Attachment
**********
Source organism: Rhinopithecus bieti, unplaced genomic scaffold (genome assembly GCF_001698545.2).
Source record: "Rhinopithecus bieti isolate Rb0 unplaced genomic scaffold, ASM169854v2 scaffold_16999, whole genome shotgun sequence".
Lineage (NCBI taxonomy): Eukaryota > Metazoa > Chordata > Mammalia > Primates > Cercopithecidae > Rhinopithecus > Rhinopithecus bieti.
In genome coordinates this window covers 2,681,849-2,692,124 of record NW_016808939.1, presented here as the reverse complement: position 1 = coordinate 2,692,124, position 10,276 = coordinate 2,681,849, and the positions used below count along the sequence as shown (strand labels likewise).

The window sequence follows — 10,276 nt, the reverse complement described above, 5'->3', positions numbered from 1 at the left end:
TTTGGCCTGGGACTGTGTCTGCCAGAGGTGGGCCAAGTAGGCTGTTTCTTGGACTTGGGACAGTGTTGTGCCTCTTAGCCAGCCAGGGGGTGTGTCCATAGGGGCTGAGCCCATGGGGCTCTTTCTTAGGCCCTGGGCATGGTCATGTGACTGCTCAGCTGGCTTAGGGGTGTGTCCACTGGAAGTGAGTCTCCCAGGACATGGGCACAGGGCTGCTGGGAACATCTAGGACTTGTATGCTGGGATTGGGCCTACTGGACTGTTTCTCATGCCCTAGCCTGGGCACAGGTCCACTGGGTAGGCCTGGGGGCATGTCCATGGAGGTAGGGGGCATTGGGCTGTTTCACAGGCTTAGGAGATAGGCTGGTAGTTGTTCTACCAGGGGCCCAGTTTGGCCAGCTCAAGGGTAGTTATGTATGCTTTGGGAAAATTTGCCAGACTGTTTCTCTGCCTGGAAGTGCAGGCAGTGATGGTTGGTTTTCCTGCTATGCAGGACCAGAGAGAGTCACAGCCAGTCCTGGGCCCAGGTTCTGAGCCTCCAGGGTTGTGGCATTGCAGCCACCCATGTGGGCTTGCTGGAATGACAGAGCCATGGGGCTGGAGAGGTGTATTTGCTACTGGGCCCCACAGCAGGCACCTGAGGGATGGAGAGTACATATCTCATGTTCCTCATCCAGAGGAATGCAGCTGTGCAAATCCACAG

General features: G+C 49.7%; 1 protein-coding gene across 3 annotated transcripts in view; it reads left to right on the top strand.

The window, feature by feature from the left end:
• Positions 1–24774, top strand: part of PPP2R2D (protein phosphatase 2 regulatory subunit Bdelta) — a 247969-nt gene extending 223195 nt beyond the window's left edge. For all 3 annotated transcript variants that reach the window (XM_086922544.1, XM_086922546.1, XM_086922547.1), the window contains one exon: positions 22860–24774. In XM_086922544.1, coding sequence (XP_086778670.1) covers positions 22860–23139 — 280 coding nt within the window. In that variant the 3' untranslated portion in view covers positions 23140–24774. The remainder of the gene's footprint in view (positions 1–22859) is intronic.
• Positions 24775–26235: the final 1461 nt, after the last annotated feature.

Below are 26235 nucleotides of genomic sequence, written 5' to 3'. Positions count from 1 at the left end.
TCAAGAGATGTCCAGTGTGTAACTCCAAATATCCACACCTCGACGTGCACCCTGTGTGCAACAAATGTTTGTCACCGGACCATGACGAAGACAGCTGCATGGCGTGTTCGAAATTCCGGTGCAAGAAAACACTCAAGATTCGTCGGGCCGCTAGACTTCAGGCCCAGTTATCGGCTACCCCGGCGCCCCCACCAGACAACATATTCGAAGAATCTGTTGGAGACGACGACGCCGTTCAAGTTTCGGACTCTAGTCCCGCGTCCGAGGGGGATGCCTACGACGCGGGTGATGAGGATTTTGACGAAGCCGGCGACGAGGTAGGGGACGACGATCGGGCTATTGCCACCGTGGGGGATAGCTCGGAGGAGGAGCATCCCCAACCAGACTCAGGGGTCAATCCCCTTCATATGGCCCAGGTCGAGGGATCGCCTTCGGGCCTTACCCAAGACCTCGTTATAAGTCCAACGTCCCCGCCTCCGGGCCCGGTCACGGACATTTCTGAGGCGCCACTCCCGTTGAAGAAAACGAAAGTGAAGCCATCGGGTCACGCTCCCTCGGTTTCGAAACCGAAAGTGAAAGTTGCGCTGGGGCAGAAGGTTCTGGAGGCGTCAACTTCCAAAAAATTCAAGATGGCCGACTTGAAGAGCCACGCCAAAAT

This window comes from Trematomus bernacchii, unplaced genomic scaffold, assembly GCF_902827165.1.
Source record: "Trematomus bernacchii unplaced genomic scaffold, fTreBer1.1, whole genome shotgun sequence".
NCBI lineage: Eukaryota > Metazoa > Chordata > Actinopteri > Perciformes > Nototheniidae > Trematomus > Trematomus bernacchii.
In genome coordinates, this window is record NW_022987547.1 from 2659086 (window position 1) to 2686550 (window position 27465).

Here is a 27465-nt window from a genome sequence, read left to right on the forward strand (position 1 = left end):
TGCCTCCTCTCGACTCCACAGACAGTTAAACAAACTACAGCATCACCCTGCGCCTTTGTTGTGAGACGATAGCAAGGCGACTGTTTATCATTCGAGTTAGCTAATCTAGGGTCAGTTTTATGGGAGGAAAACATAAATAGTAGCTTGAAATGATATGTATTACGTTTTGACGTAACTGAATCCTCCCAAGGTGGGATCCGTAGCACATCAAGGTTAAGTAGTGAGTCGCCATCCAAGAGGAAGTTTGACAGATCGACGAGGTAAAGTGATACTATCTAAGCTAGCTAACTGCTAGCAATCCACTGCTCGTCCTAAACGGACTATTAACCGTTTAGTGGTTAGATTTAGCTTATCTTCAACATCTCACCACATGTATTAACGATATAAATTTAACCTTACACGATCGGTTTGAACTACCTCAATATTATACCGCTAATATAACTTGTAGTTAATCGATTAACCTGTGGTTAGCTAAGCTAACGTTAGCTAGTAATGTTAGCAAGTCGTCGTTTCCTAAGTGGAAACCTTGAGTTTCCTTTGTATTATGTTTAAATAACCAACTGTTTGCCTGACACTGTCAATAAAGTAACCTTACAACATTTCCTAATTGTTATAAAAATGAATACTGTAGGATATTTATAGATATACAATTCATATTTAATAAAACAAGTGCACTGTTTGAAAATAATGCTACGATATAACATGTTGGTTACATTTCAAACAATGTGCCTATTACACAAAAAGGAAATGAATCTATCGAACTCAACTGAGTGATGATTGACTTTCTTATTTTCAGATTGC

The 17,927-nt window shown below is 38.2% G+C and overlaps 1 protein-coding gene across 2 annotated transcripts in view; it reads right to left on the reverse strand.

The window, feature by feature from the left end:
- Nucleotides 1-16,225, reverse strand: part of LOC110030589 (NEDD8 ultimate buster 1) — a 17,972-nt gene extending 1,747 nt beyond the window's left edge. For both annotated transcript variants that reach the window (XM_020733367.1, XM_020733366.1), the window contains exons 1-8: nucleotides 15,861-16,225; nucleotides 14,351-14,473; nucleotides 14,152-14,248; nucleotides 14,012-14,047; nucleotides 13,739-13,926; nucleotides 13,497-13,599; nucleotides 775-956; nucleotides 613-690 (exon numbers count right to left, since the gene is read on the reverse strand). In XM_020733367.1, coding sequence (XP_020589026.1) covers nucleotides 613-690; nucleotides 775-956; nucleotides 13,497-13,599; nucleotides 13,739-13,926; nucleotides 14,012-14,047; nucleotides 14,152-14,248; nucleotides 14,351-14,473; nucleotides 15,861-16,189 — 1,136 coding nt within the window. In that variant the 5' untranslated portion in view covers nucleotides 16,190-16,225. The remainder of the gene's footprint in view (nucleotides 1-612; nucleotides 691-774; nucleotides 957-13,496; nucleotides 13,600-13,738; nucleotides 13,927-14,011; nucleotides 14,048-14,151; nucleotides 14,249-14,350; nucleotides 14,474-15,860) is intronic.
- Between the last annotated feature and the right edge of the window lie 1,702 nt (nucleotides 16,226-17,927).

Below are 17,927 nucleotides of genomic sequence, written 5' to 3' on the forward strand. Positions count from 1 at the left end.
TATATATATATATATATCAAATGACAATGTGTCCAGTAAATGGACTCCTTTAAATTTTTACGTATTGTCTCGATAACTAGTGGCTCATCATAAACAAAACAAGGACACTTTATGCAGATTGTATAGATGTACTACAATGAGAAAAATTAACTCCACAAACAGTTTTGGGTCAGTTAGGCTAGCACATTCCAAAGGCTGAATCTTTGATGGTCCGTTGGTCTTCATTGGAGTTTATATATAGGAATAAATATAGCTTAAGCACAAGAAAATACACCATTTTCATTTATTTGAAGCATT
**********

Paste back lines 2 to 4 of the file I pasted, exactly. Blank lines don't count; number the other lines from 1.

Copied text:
Source record: "Rhinopithecus bieti isolate Rb0 unplaced genomic scaffold, ASM169854v2 scaffold_16999, whole genome shotgun sequence".
Lineage (NCBI taxonomy): Eukaryota > Metazoa > Chordata > Mammalia > Primates > Cercopithecidae > Rhinopithecus > Rhinopithecus bieti.
In genome coordinates this window covers 2,681,849-2,692,124 of record NW_016808939.1, presented here as the reverse complement: position 1 = coordinate 2,692,124, position 10,276 = coordinate 2,681,849, and the positions used below count along the sequence as shown (strand labels likewise).